Welcome to WebmasterWorld Guest from

Forum Moderators: incrediBILL & martinibuster

Message Too Old, No Replies

Do You Think the First Ad Block Always Pays the Most?

Think Again, My Friend.

6:22 pm on Aug 1, 2010 (gmt 0)

Senior Member

WebmasterWorld Senior Member 10+ Year Member

joined:May 29, 2003
votes: 6

I have always used only one ad (250x250), above the fold, on all my pages for two reasons -
1. I don't want my pages to appear too ad heavy
2. The 250 always serves a maximum of 3 ads per block
3. I was told that the first served ads always pay the most, and subsequent ads pay much less.

I thought that I would test this on one of my popular pages, so I added a second 250x250 near the bottom of the page. I created a unique channel for each ad. What I found was surprising. Is it OK to say the actual EPC?

Anyway, the EPC was (is) exactly 3 TIMES more than my old standard first ad block above the fold.
The CTR is less than 1/10 of the first ad block, somewhat less than expected.

First block (EPC=x) (served in small font) -
Ad #1
Ad #2 (bogus, different subject URL - I will be blocking this)
Ad #3 (also served on Google search results)

Second block (EPC=3x) (served in medium font) -
Ad #4
Ad #5

This raises some interesting questions, such as -
1. Should a webmaster block the URLs of the first ads shown, thereby ensuring that the subsequent higher-paying ads are displaying? This can only be determined by experimentation.

2. Why does Google insist on telling us that the most expensive ads are always served first, when in fact, they are not? In one experiment, I was unsatisfied with the EPC I was getting on one page, so I wiped the ads (I blocked all 3 URLs that were being displayed). The new ads, which appeared within hours, paid TWICE the EPC I had been getting. This proved to me that there are MORE CRITERIA than just ad price, that determine the order of ad presentation. Perhaps the biggest factor is that all purchased ads must be served, which is going to require adjustments to the ad serving order, when the budgets for the low-paying ads are relatively huge compared to the budgets for the high-paying ads. Or something like that. Make any sense?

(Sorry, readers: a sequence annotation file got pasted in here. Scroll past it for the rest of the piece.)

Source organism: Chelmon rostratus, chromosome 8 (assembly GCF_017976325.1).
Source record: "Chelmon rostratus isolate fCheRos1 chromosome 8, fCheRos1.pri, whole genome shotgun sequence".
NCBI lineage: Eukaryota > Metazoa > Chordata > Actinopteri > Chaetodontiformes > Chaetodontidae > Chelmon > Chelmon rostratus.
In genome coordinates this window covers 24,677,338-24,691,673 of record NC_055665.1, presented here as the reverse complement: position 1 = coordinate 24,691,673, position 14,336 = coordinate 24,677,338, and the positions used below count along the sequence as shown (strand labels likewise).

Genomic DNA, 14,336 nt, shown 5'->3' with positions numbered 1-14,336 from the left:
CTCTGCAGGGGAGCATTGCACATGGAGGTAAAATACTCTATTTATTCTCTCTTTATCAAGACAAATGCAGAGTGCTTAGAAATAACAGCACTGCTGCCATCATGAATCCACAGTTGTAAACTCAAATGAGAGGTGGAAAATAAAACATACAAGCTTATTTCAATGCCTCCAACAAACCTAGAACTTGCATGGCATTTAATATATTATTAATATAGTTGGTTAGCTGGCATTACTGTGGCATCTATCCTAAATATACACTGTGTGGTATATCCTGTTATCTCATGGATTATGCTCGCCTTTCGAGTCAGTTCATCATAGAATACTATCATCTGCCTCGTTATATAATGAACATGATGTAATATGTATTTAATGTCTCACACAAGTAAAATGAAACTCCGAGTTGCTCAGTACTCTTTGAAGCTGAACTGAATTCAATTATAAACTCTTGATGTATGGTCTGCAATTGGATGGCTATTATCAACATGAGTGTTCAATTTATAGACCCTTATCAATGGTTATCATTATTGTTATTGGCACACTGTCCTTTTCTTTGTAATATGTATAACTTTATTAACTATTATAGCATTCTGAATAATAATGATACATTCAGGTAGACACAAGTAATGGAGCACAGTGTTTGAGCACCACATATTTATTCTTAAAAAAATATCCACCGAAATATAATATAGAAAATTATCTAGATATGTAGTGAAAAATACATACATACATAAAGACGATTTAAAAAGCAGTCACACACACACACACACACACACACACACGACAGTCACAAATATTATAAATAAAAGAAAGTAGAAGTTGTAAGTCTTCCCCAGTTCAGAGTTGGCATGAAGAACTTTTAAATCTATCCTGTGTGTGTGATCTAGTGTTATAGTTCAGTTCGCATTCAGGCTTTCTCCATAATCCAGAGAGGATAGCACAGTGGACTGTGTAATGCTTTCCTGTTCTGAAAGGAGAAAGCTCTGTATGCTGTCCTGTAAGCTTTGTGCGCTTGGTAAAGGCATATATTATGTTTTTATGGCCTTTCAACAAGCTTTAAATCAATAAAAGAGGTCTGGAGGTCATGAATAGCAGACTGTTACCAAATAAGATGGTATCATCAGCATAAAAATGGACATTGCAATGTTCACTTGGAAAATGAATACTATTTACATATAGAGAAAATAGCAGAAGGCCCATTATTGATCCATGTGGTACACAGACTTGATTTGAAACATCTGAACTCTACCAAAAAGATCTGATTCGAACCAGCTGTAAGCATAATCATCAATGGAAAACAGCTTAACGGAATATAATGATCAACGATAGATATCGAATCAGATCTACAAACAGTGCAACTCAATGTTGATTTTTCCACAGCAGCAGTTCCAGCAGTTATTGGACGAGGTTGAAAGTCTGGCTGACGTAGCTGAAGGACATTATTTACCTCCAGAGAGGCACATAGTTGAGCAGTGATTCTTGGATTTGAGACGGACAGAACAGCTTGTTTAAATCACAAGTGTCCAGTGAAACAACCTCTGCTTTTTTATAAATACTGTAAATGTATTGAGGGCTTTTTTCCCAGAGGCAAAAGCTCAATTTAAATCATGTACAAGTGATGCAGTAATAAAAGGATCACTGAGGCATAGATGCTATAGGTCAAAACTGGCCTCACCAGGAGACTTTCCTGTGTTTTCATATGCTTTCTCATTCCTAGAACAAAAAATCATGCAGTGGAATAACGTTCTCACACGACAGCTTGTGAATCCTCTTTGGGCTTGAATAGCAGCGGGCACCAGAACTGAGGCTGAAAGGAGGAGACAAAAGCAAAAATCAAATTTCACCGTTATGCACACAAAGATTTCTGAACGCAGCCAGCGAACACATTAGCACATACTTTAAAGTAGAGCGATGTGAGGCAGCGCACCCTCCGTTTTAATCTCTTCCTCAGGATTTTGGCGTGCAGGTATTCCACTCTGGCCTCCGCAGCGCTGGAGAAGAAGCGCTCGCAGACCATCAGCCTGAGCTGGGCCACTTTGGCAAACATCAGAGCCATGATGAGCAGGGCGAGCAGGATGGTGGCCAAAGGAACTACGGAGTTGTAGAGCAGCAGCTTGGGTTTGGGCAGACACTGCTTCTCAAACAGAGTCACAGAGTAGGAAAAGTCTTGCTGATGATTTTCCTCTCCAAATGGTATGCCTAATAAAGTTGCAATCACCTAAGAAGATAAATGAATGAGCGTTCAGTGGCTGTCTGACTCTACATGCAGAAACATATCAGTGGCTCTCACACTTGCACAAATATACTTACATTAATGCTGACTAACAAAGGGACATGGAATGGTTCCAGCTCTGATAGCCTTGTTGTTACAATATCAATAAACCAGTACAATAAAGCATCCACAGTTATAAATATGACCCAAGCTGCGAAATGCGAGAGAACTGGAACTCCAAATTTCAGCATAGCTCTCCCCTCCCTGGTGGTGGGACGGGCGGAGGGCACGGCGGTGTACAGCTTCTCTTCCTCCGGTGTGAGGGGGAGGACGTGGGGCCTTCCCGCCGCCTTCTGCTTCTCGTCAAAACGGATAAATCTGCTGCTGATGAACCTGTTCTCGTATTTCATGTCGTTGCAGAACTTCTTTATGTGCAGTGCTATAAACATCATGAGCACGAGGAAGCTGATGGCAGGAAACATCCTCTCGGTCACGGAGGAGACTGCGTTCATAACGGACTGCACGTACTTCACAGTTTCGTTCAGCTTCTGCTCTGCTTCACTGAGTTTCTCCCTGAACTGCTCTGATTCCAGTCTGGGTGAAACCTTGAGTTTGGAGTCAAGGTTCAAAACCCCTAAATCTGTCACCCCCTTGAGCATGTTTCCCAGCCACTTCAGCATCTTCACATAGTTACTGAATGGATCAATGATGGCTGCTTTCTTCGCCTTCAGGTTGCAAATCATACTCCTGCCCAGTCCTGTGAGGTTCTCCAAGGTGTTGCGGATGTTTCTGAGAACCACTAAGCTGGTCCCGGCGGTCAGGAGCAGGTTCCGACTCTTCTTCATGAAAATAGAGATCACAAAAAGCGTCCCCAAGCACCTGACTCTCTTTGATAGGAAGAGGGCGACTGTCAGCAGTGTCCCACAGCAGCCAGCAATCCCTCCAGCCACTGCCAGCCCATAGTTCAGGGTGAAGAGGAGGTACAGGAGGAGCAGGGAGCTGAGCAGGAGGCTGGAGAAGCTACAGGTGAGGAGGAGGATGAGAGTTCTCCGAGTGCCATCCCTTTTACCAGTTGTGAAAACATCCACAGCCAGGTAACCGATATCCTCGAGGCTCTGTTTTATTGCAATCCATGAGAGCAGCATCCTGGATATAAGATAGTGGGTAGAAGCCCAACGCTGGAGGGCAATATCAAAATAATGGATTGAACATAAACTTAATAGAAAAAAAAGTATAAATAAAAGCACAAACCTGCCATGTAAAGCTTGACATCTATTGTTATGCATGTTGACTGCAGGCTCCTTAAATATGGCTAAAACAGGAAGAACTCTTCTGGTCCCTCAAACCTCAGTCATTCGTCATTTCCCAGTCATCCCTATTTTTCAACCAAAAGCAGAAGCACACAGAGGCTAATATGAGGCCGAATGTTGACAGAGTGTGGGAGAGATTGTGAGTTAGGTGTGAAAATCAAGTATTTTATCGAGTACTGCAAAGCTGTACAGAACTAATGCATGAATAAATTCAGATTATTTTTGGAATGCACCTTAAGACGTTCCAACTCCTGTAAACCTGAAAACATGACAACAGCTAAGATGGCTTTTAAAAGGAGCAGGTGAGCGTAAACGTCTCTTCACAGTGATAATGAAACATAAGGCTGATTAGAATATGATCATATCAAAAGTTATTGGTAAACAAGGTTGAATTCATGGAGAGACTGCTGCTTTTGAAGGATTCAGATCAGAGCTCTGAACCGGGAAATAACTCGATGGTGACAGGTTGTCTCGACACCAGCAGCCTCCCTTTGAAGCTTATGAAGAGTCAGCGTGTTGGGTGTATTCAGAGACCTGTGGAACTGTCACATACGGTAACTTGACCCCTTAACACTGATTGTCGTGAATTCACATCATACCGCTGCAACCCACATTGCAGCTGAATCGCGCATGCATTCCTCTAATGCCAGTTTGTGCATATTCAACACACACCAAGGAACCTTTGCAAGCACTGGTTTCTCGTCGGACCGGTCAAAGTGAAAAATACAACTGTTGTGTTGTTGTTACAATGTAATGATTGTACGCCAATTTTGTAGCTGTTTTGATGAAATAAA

Some advertisers will pay for position, but not volume? (high bid, small budget) (start-ups seeking visibility)
Some advertisers will pay for volume, but not position? (low bid, high budget) (Walmart, Target, etc.)

3. What is YOUR explanation for why the highest-paying ads are not always shown first? Do you try to do anything about it?
7:07 pm on Aug 1, 2010 (gmt 0)

Senior Member

WebmasterWorld Senior Member 5+ Year Member

joined:Feb 13, 2008
votes: 0

Sally, this is an intriguing post, but I see some faulty assumptions. One is lurking in your idea of blocking the URL of the first ads shown, if you can prove they aren't as high-paying as others. That's a potentially very self-defeating strategy, as the advertisers with those SAME URLs may be paying more on other pages, at different times of day, or with different ad texts. When you block a URL, you don't just block one ad on one page!

You're also assuming that the ads you are seeing are the ads that visitors are seeing and clicking on, and that those ads will always be seen in the same order.

[edited text:] Revising here, because the way you presented this at first gave me the impression that you were earning more overall from the second block. And that's not actually true--the EPC is 3 times the other, but the CTR is 1/10, so you are earning only 1/3 of what the other block does. That suggests to me that there is a reason why those ads are in the second ad block! Google never said they put them in order by EPC, but that they took into account CTR. So they are doing the right thing. If an ad is worth $1 per click, but only gets a 1% CTR, you'll earn more from a 33 cent ad with a 10% CTR. But you might find it worthwhile to continue to experiment with the second adblock, to see if you can improve your overall earnings, which is what matters...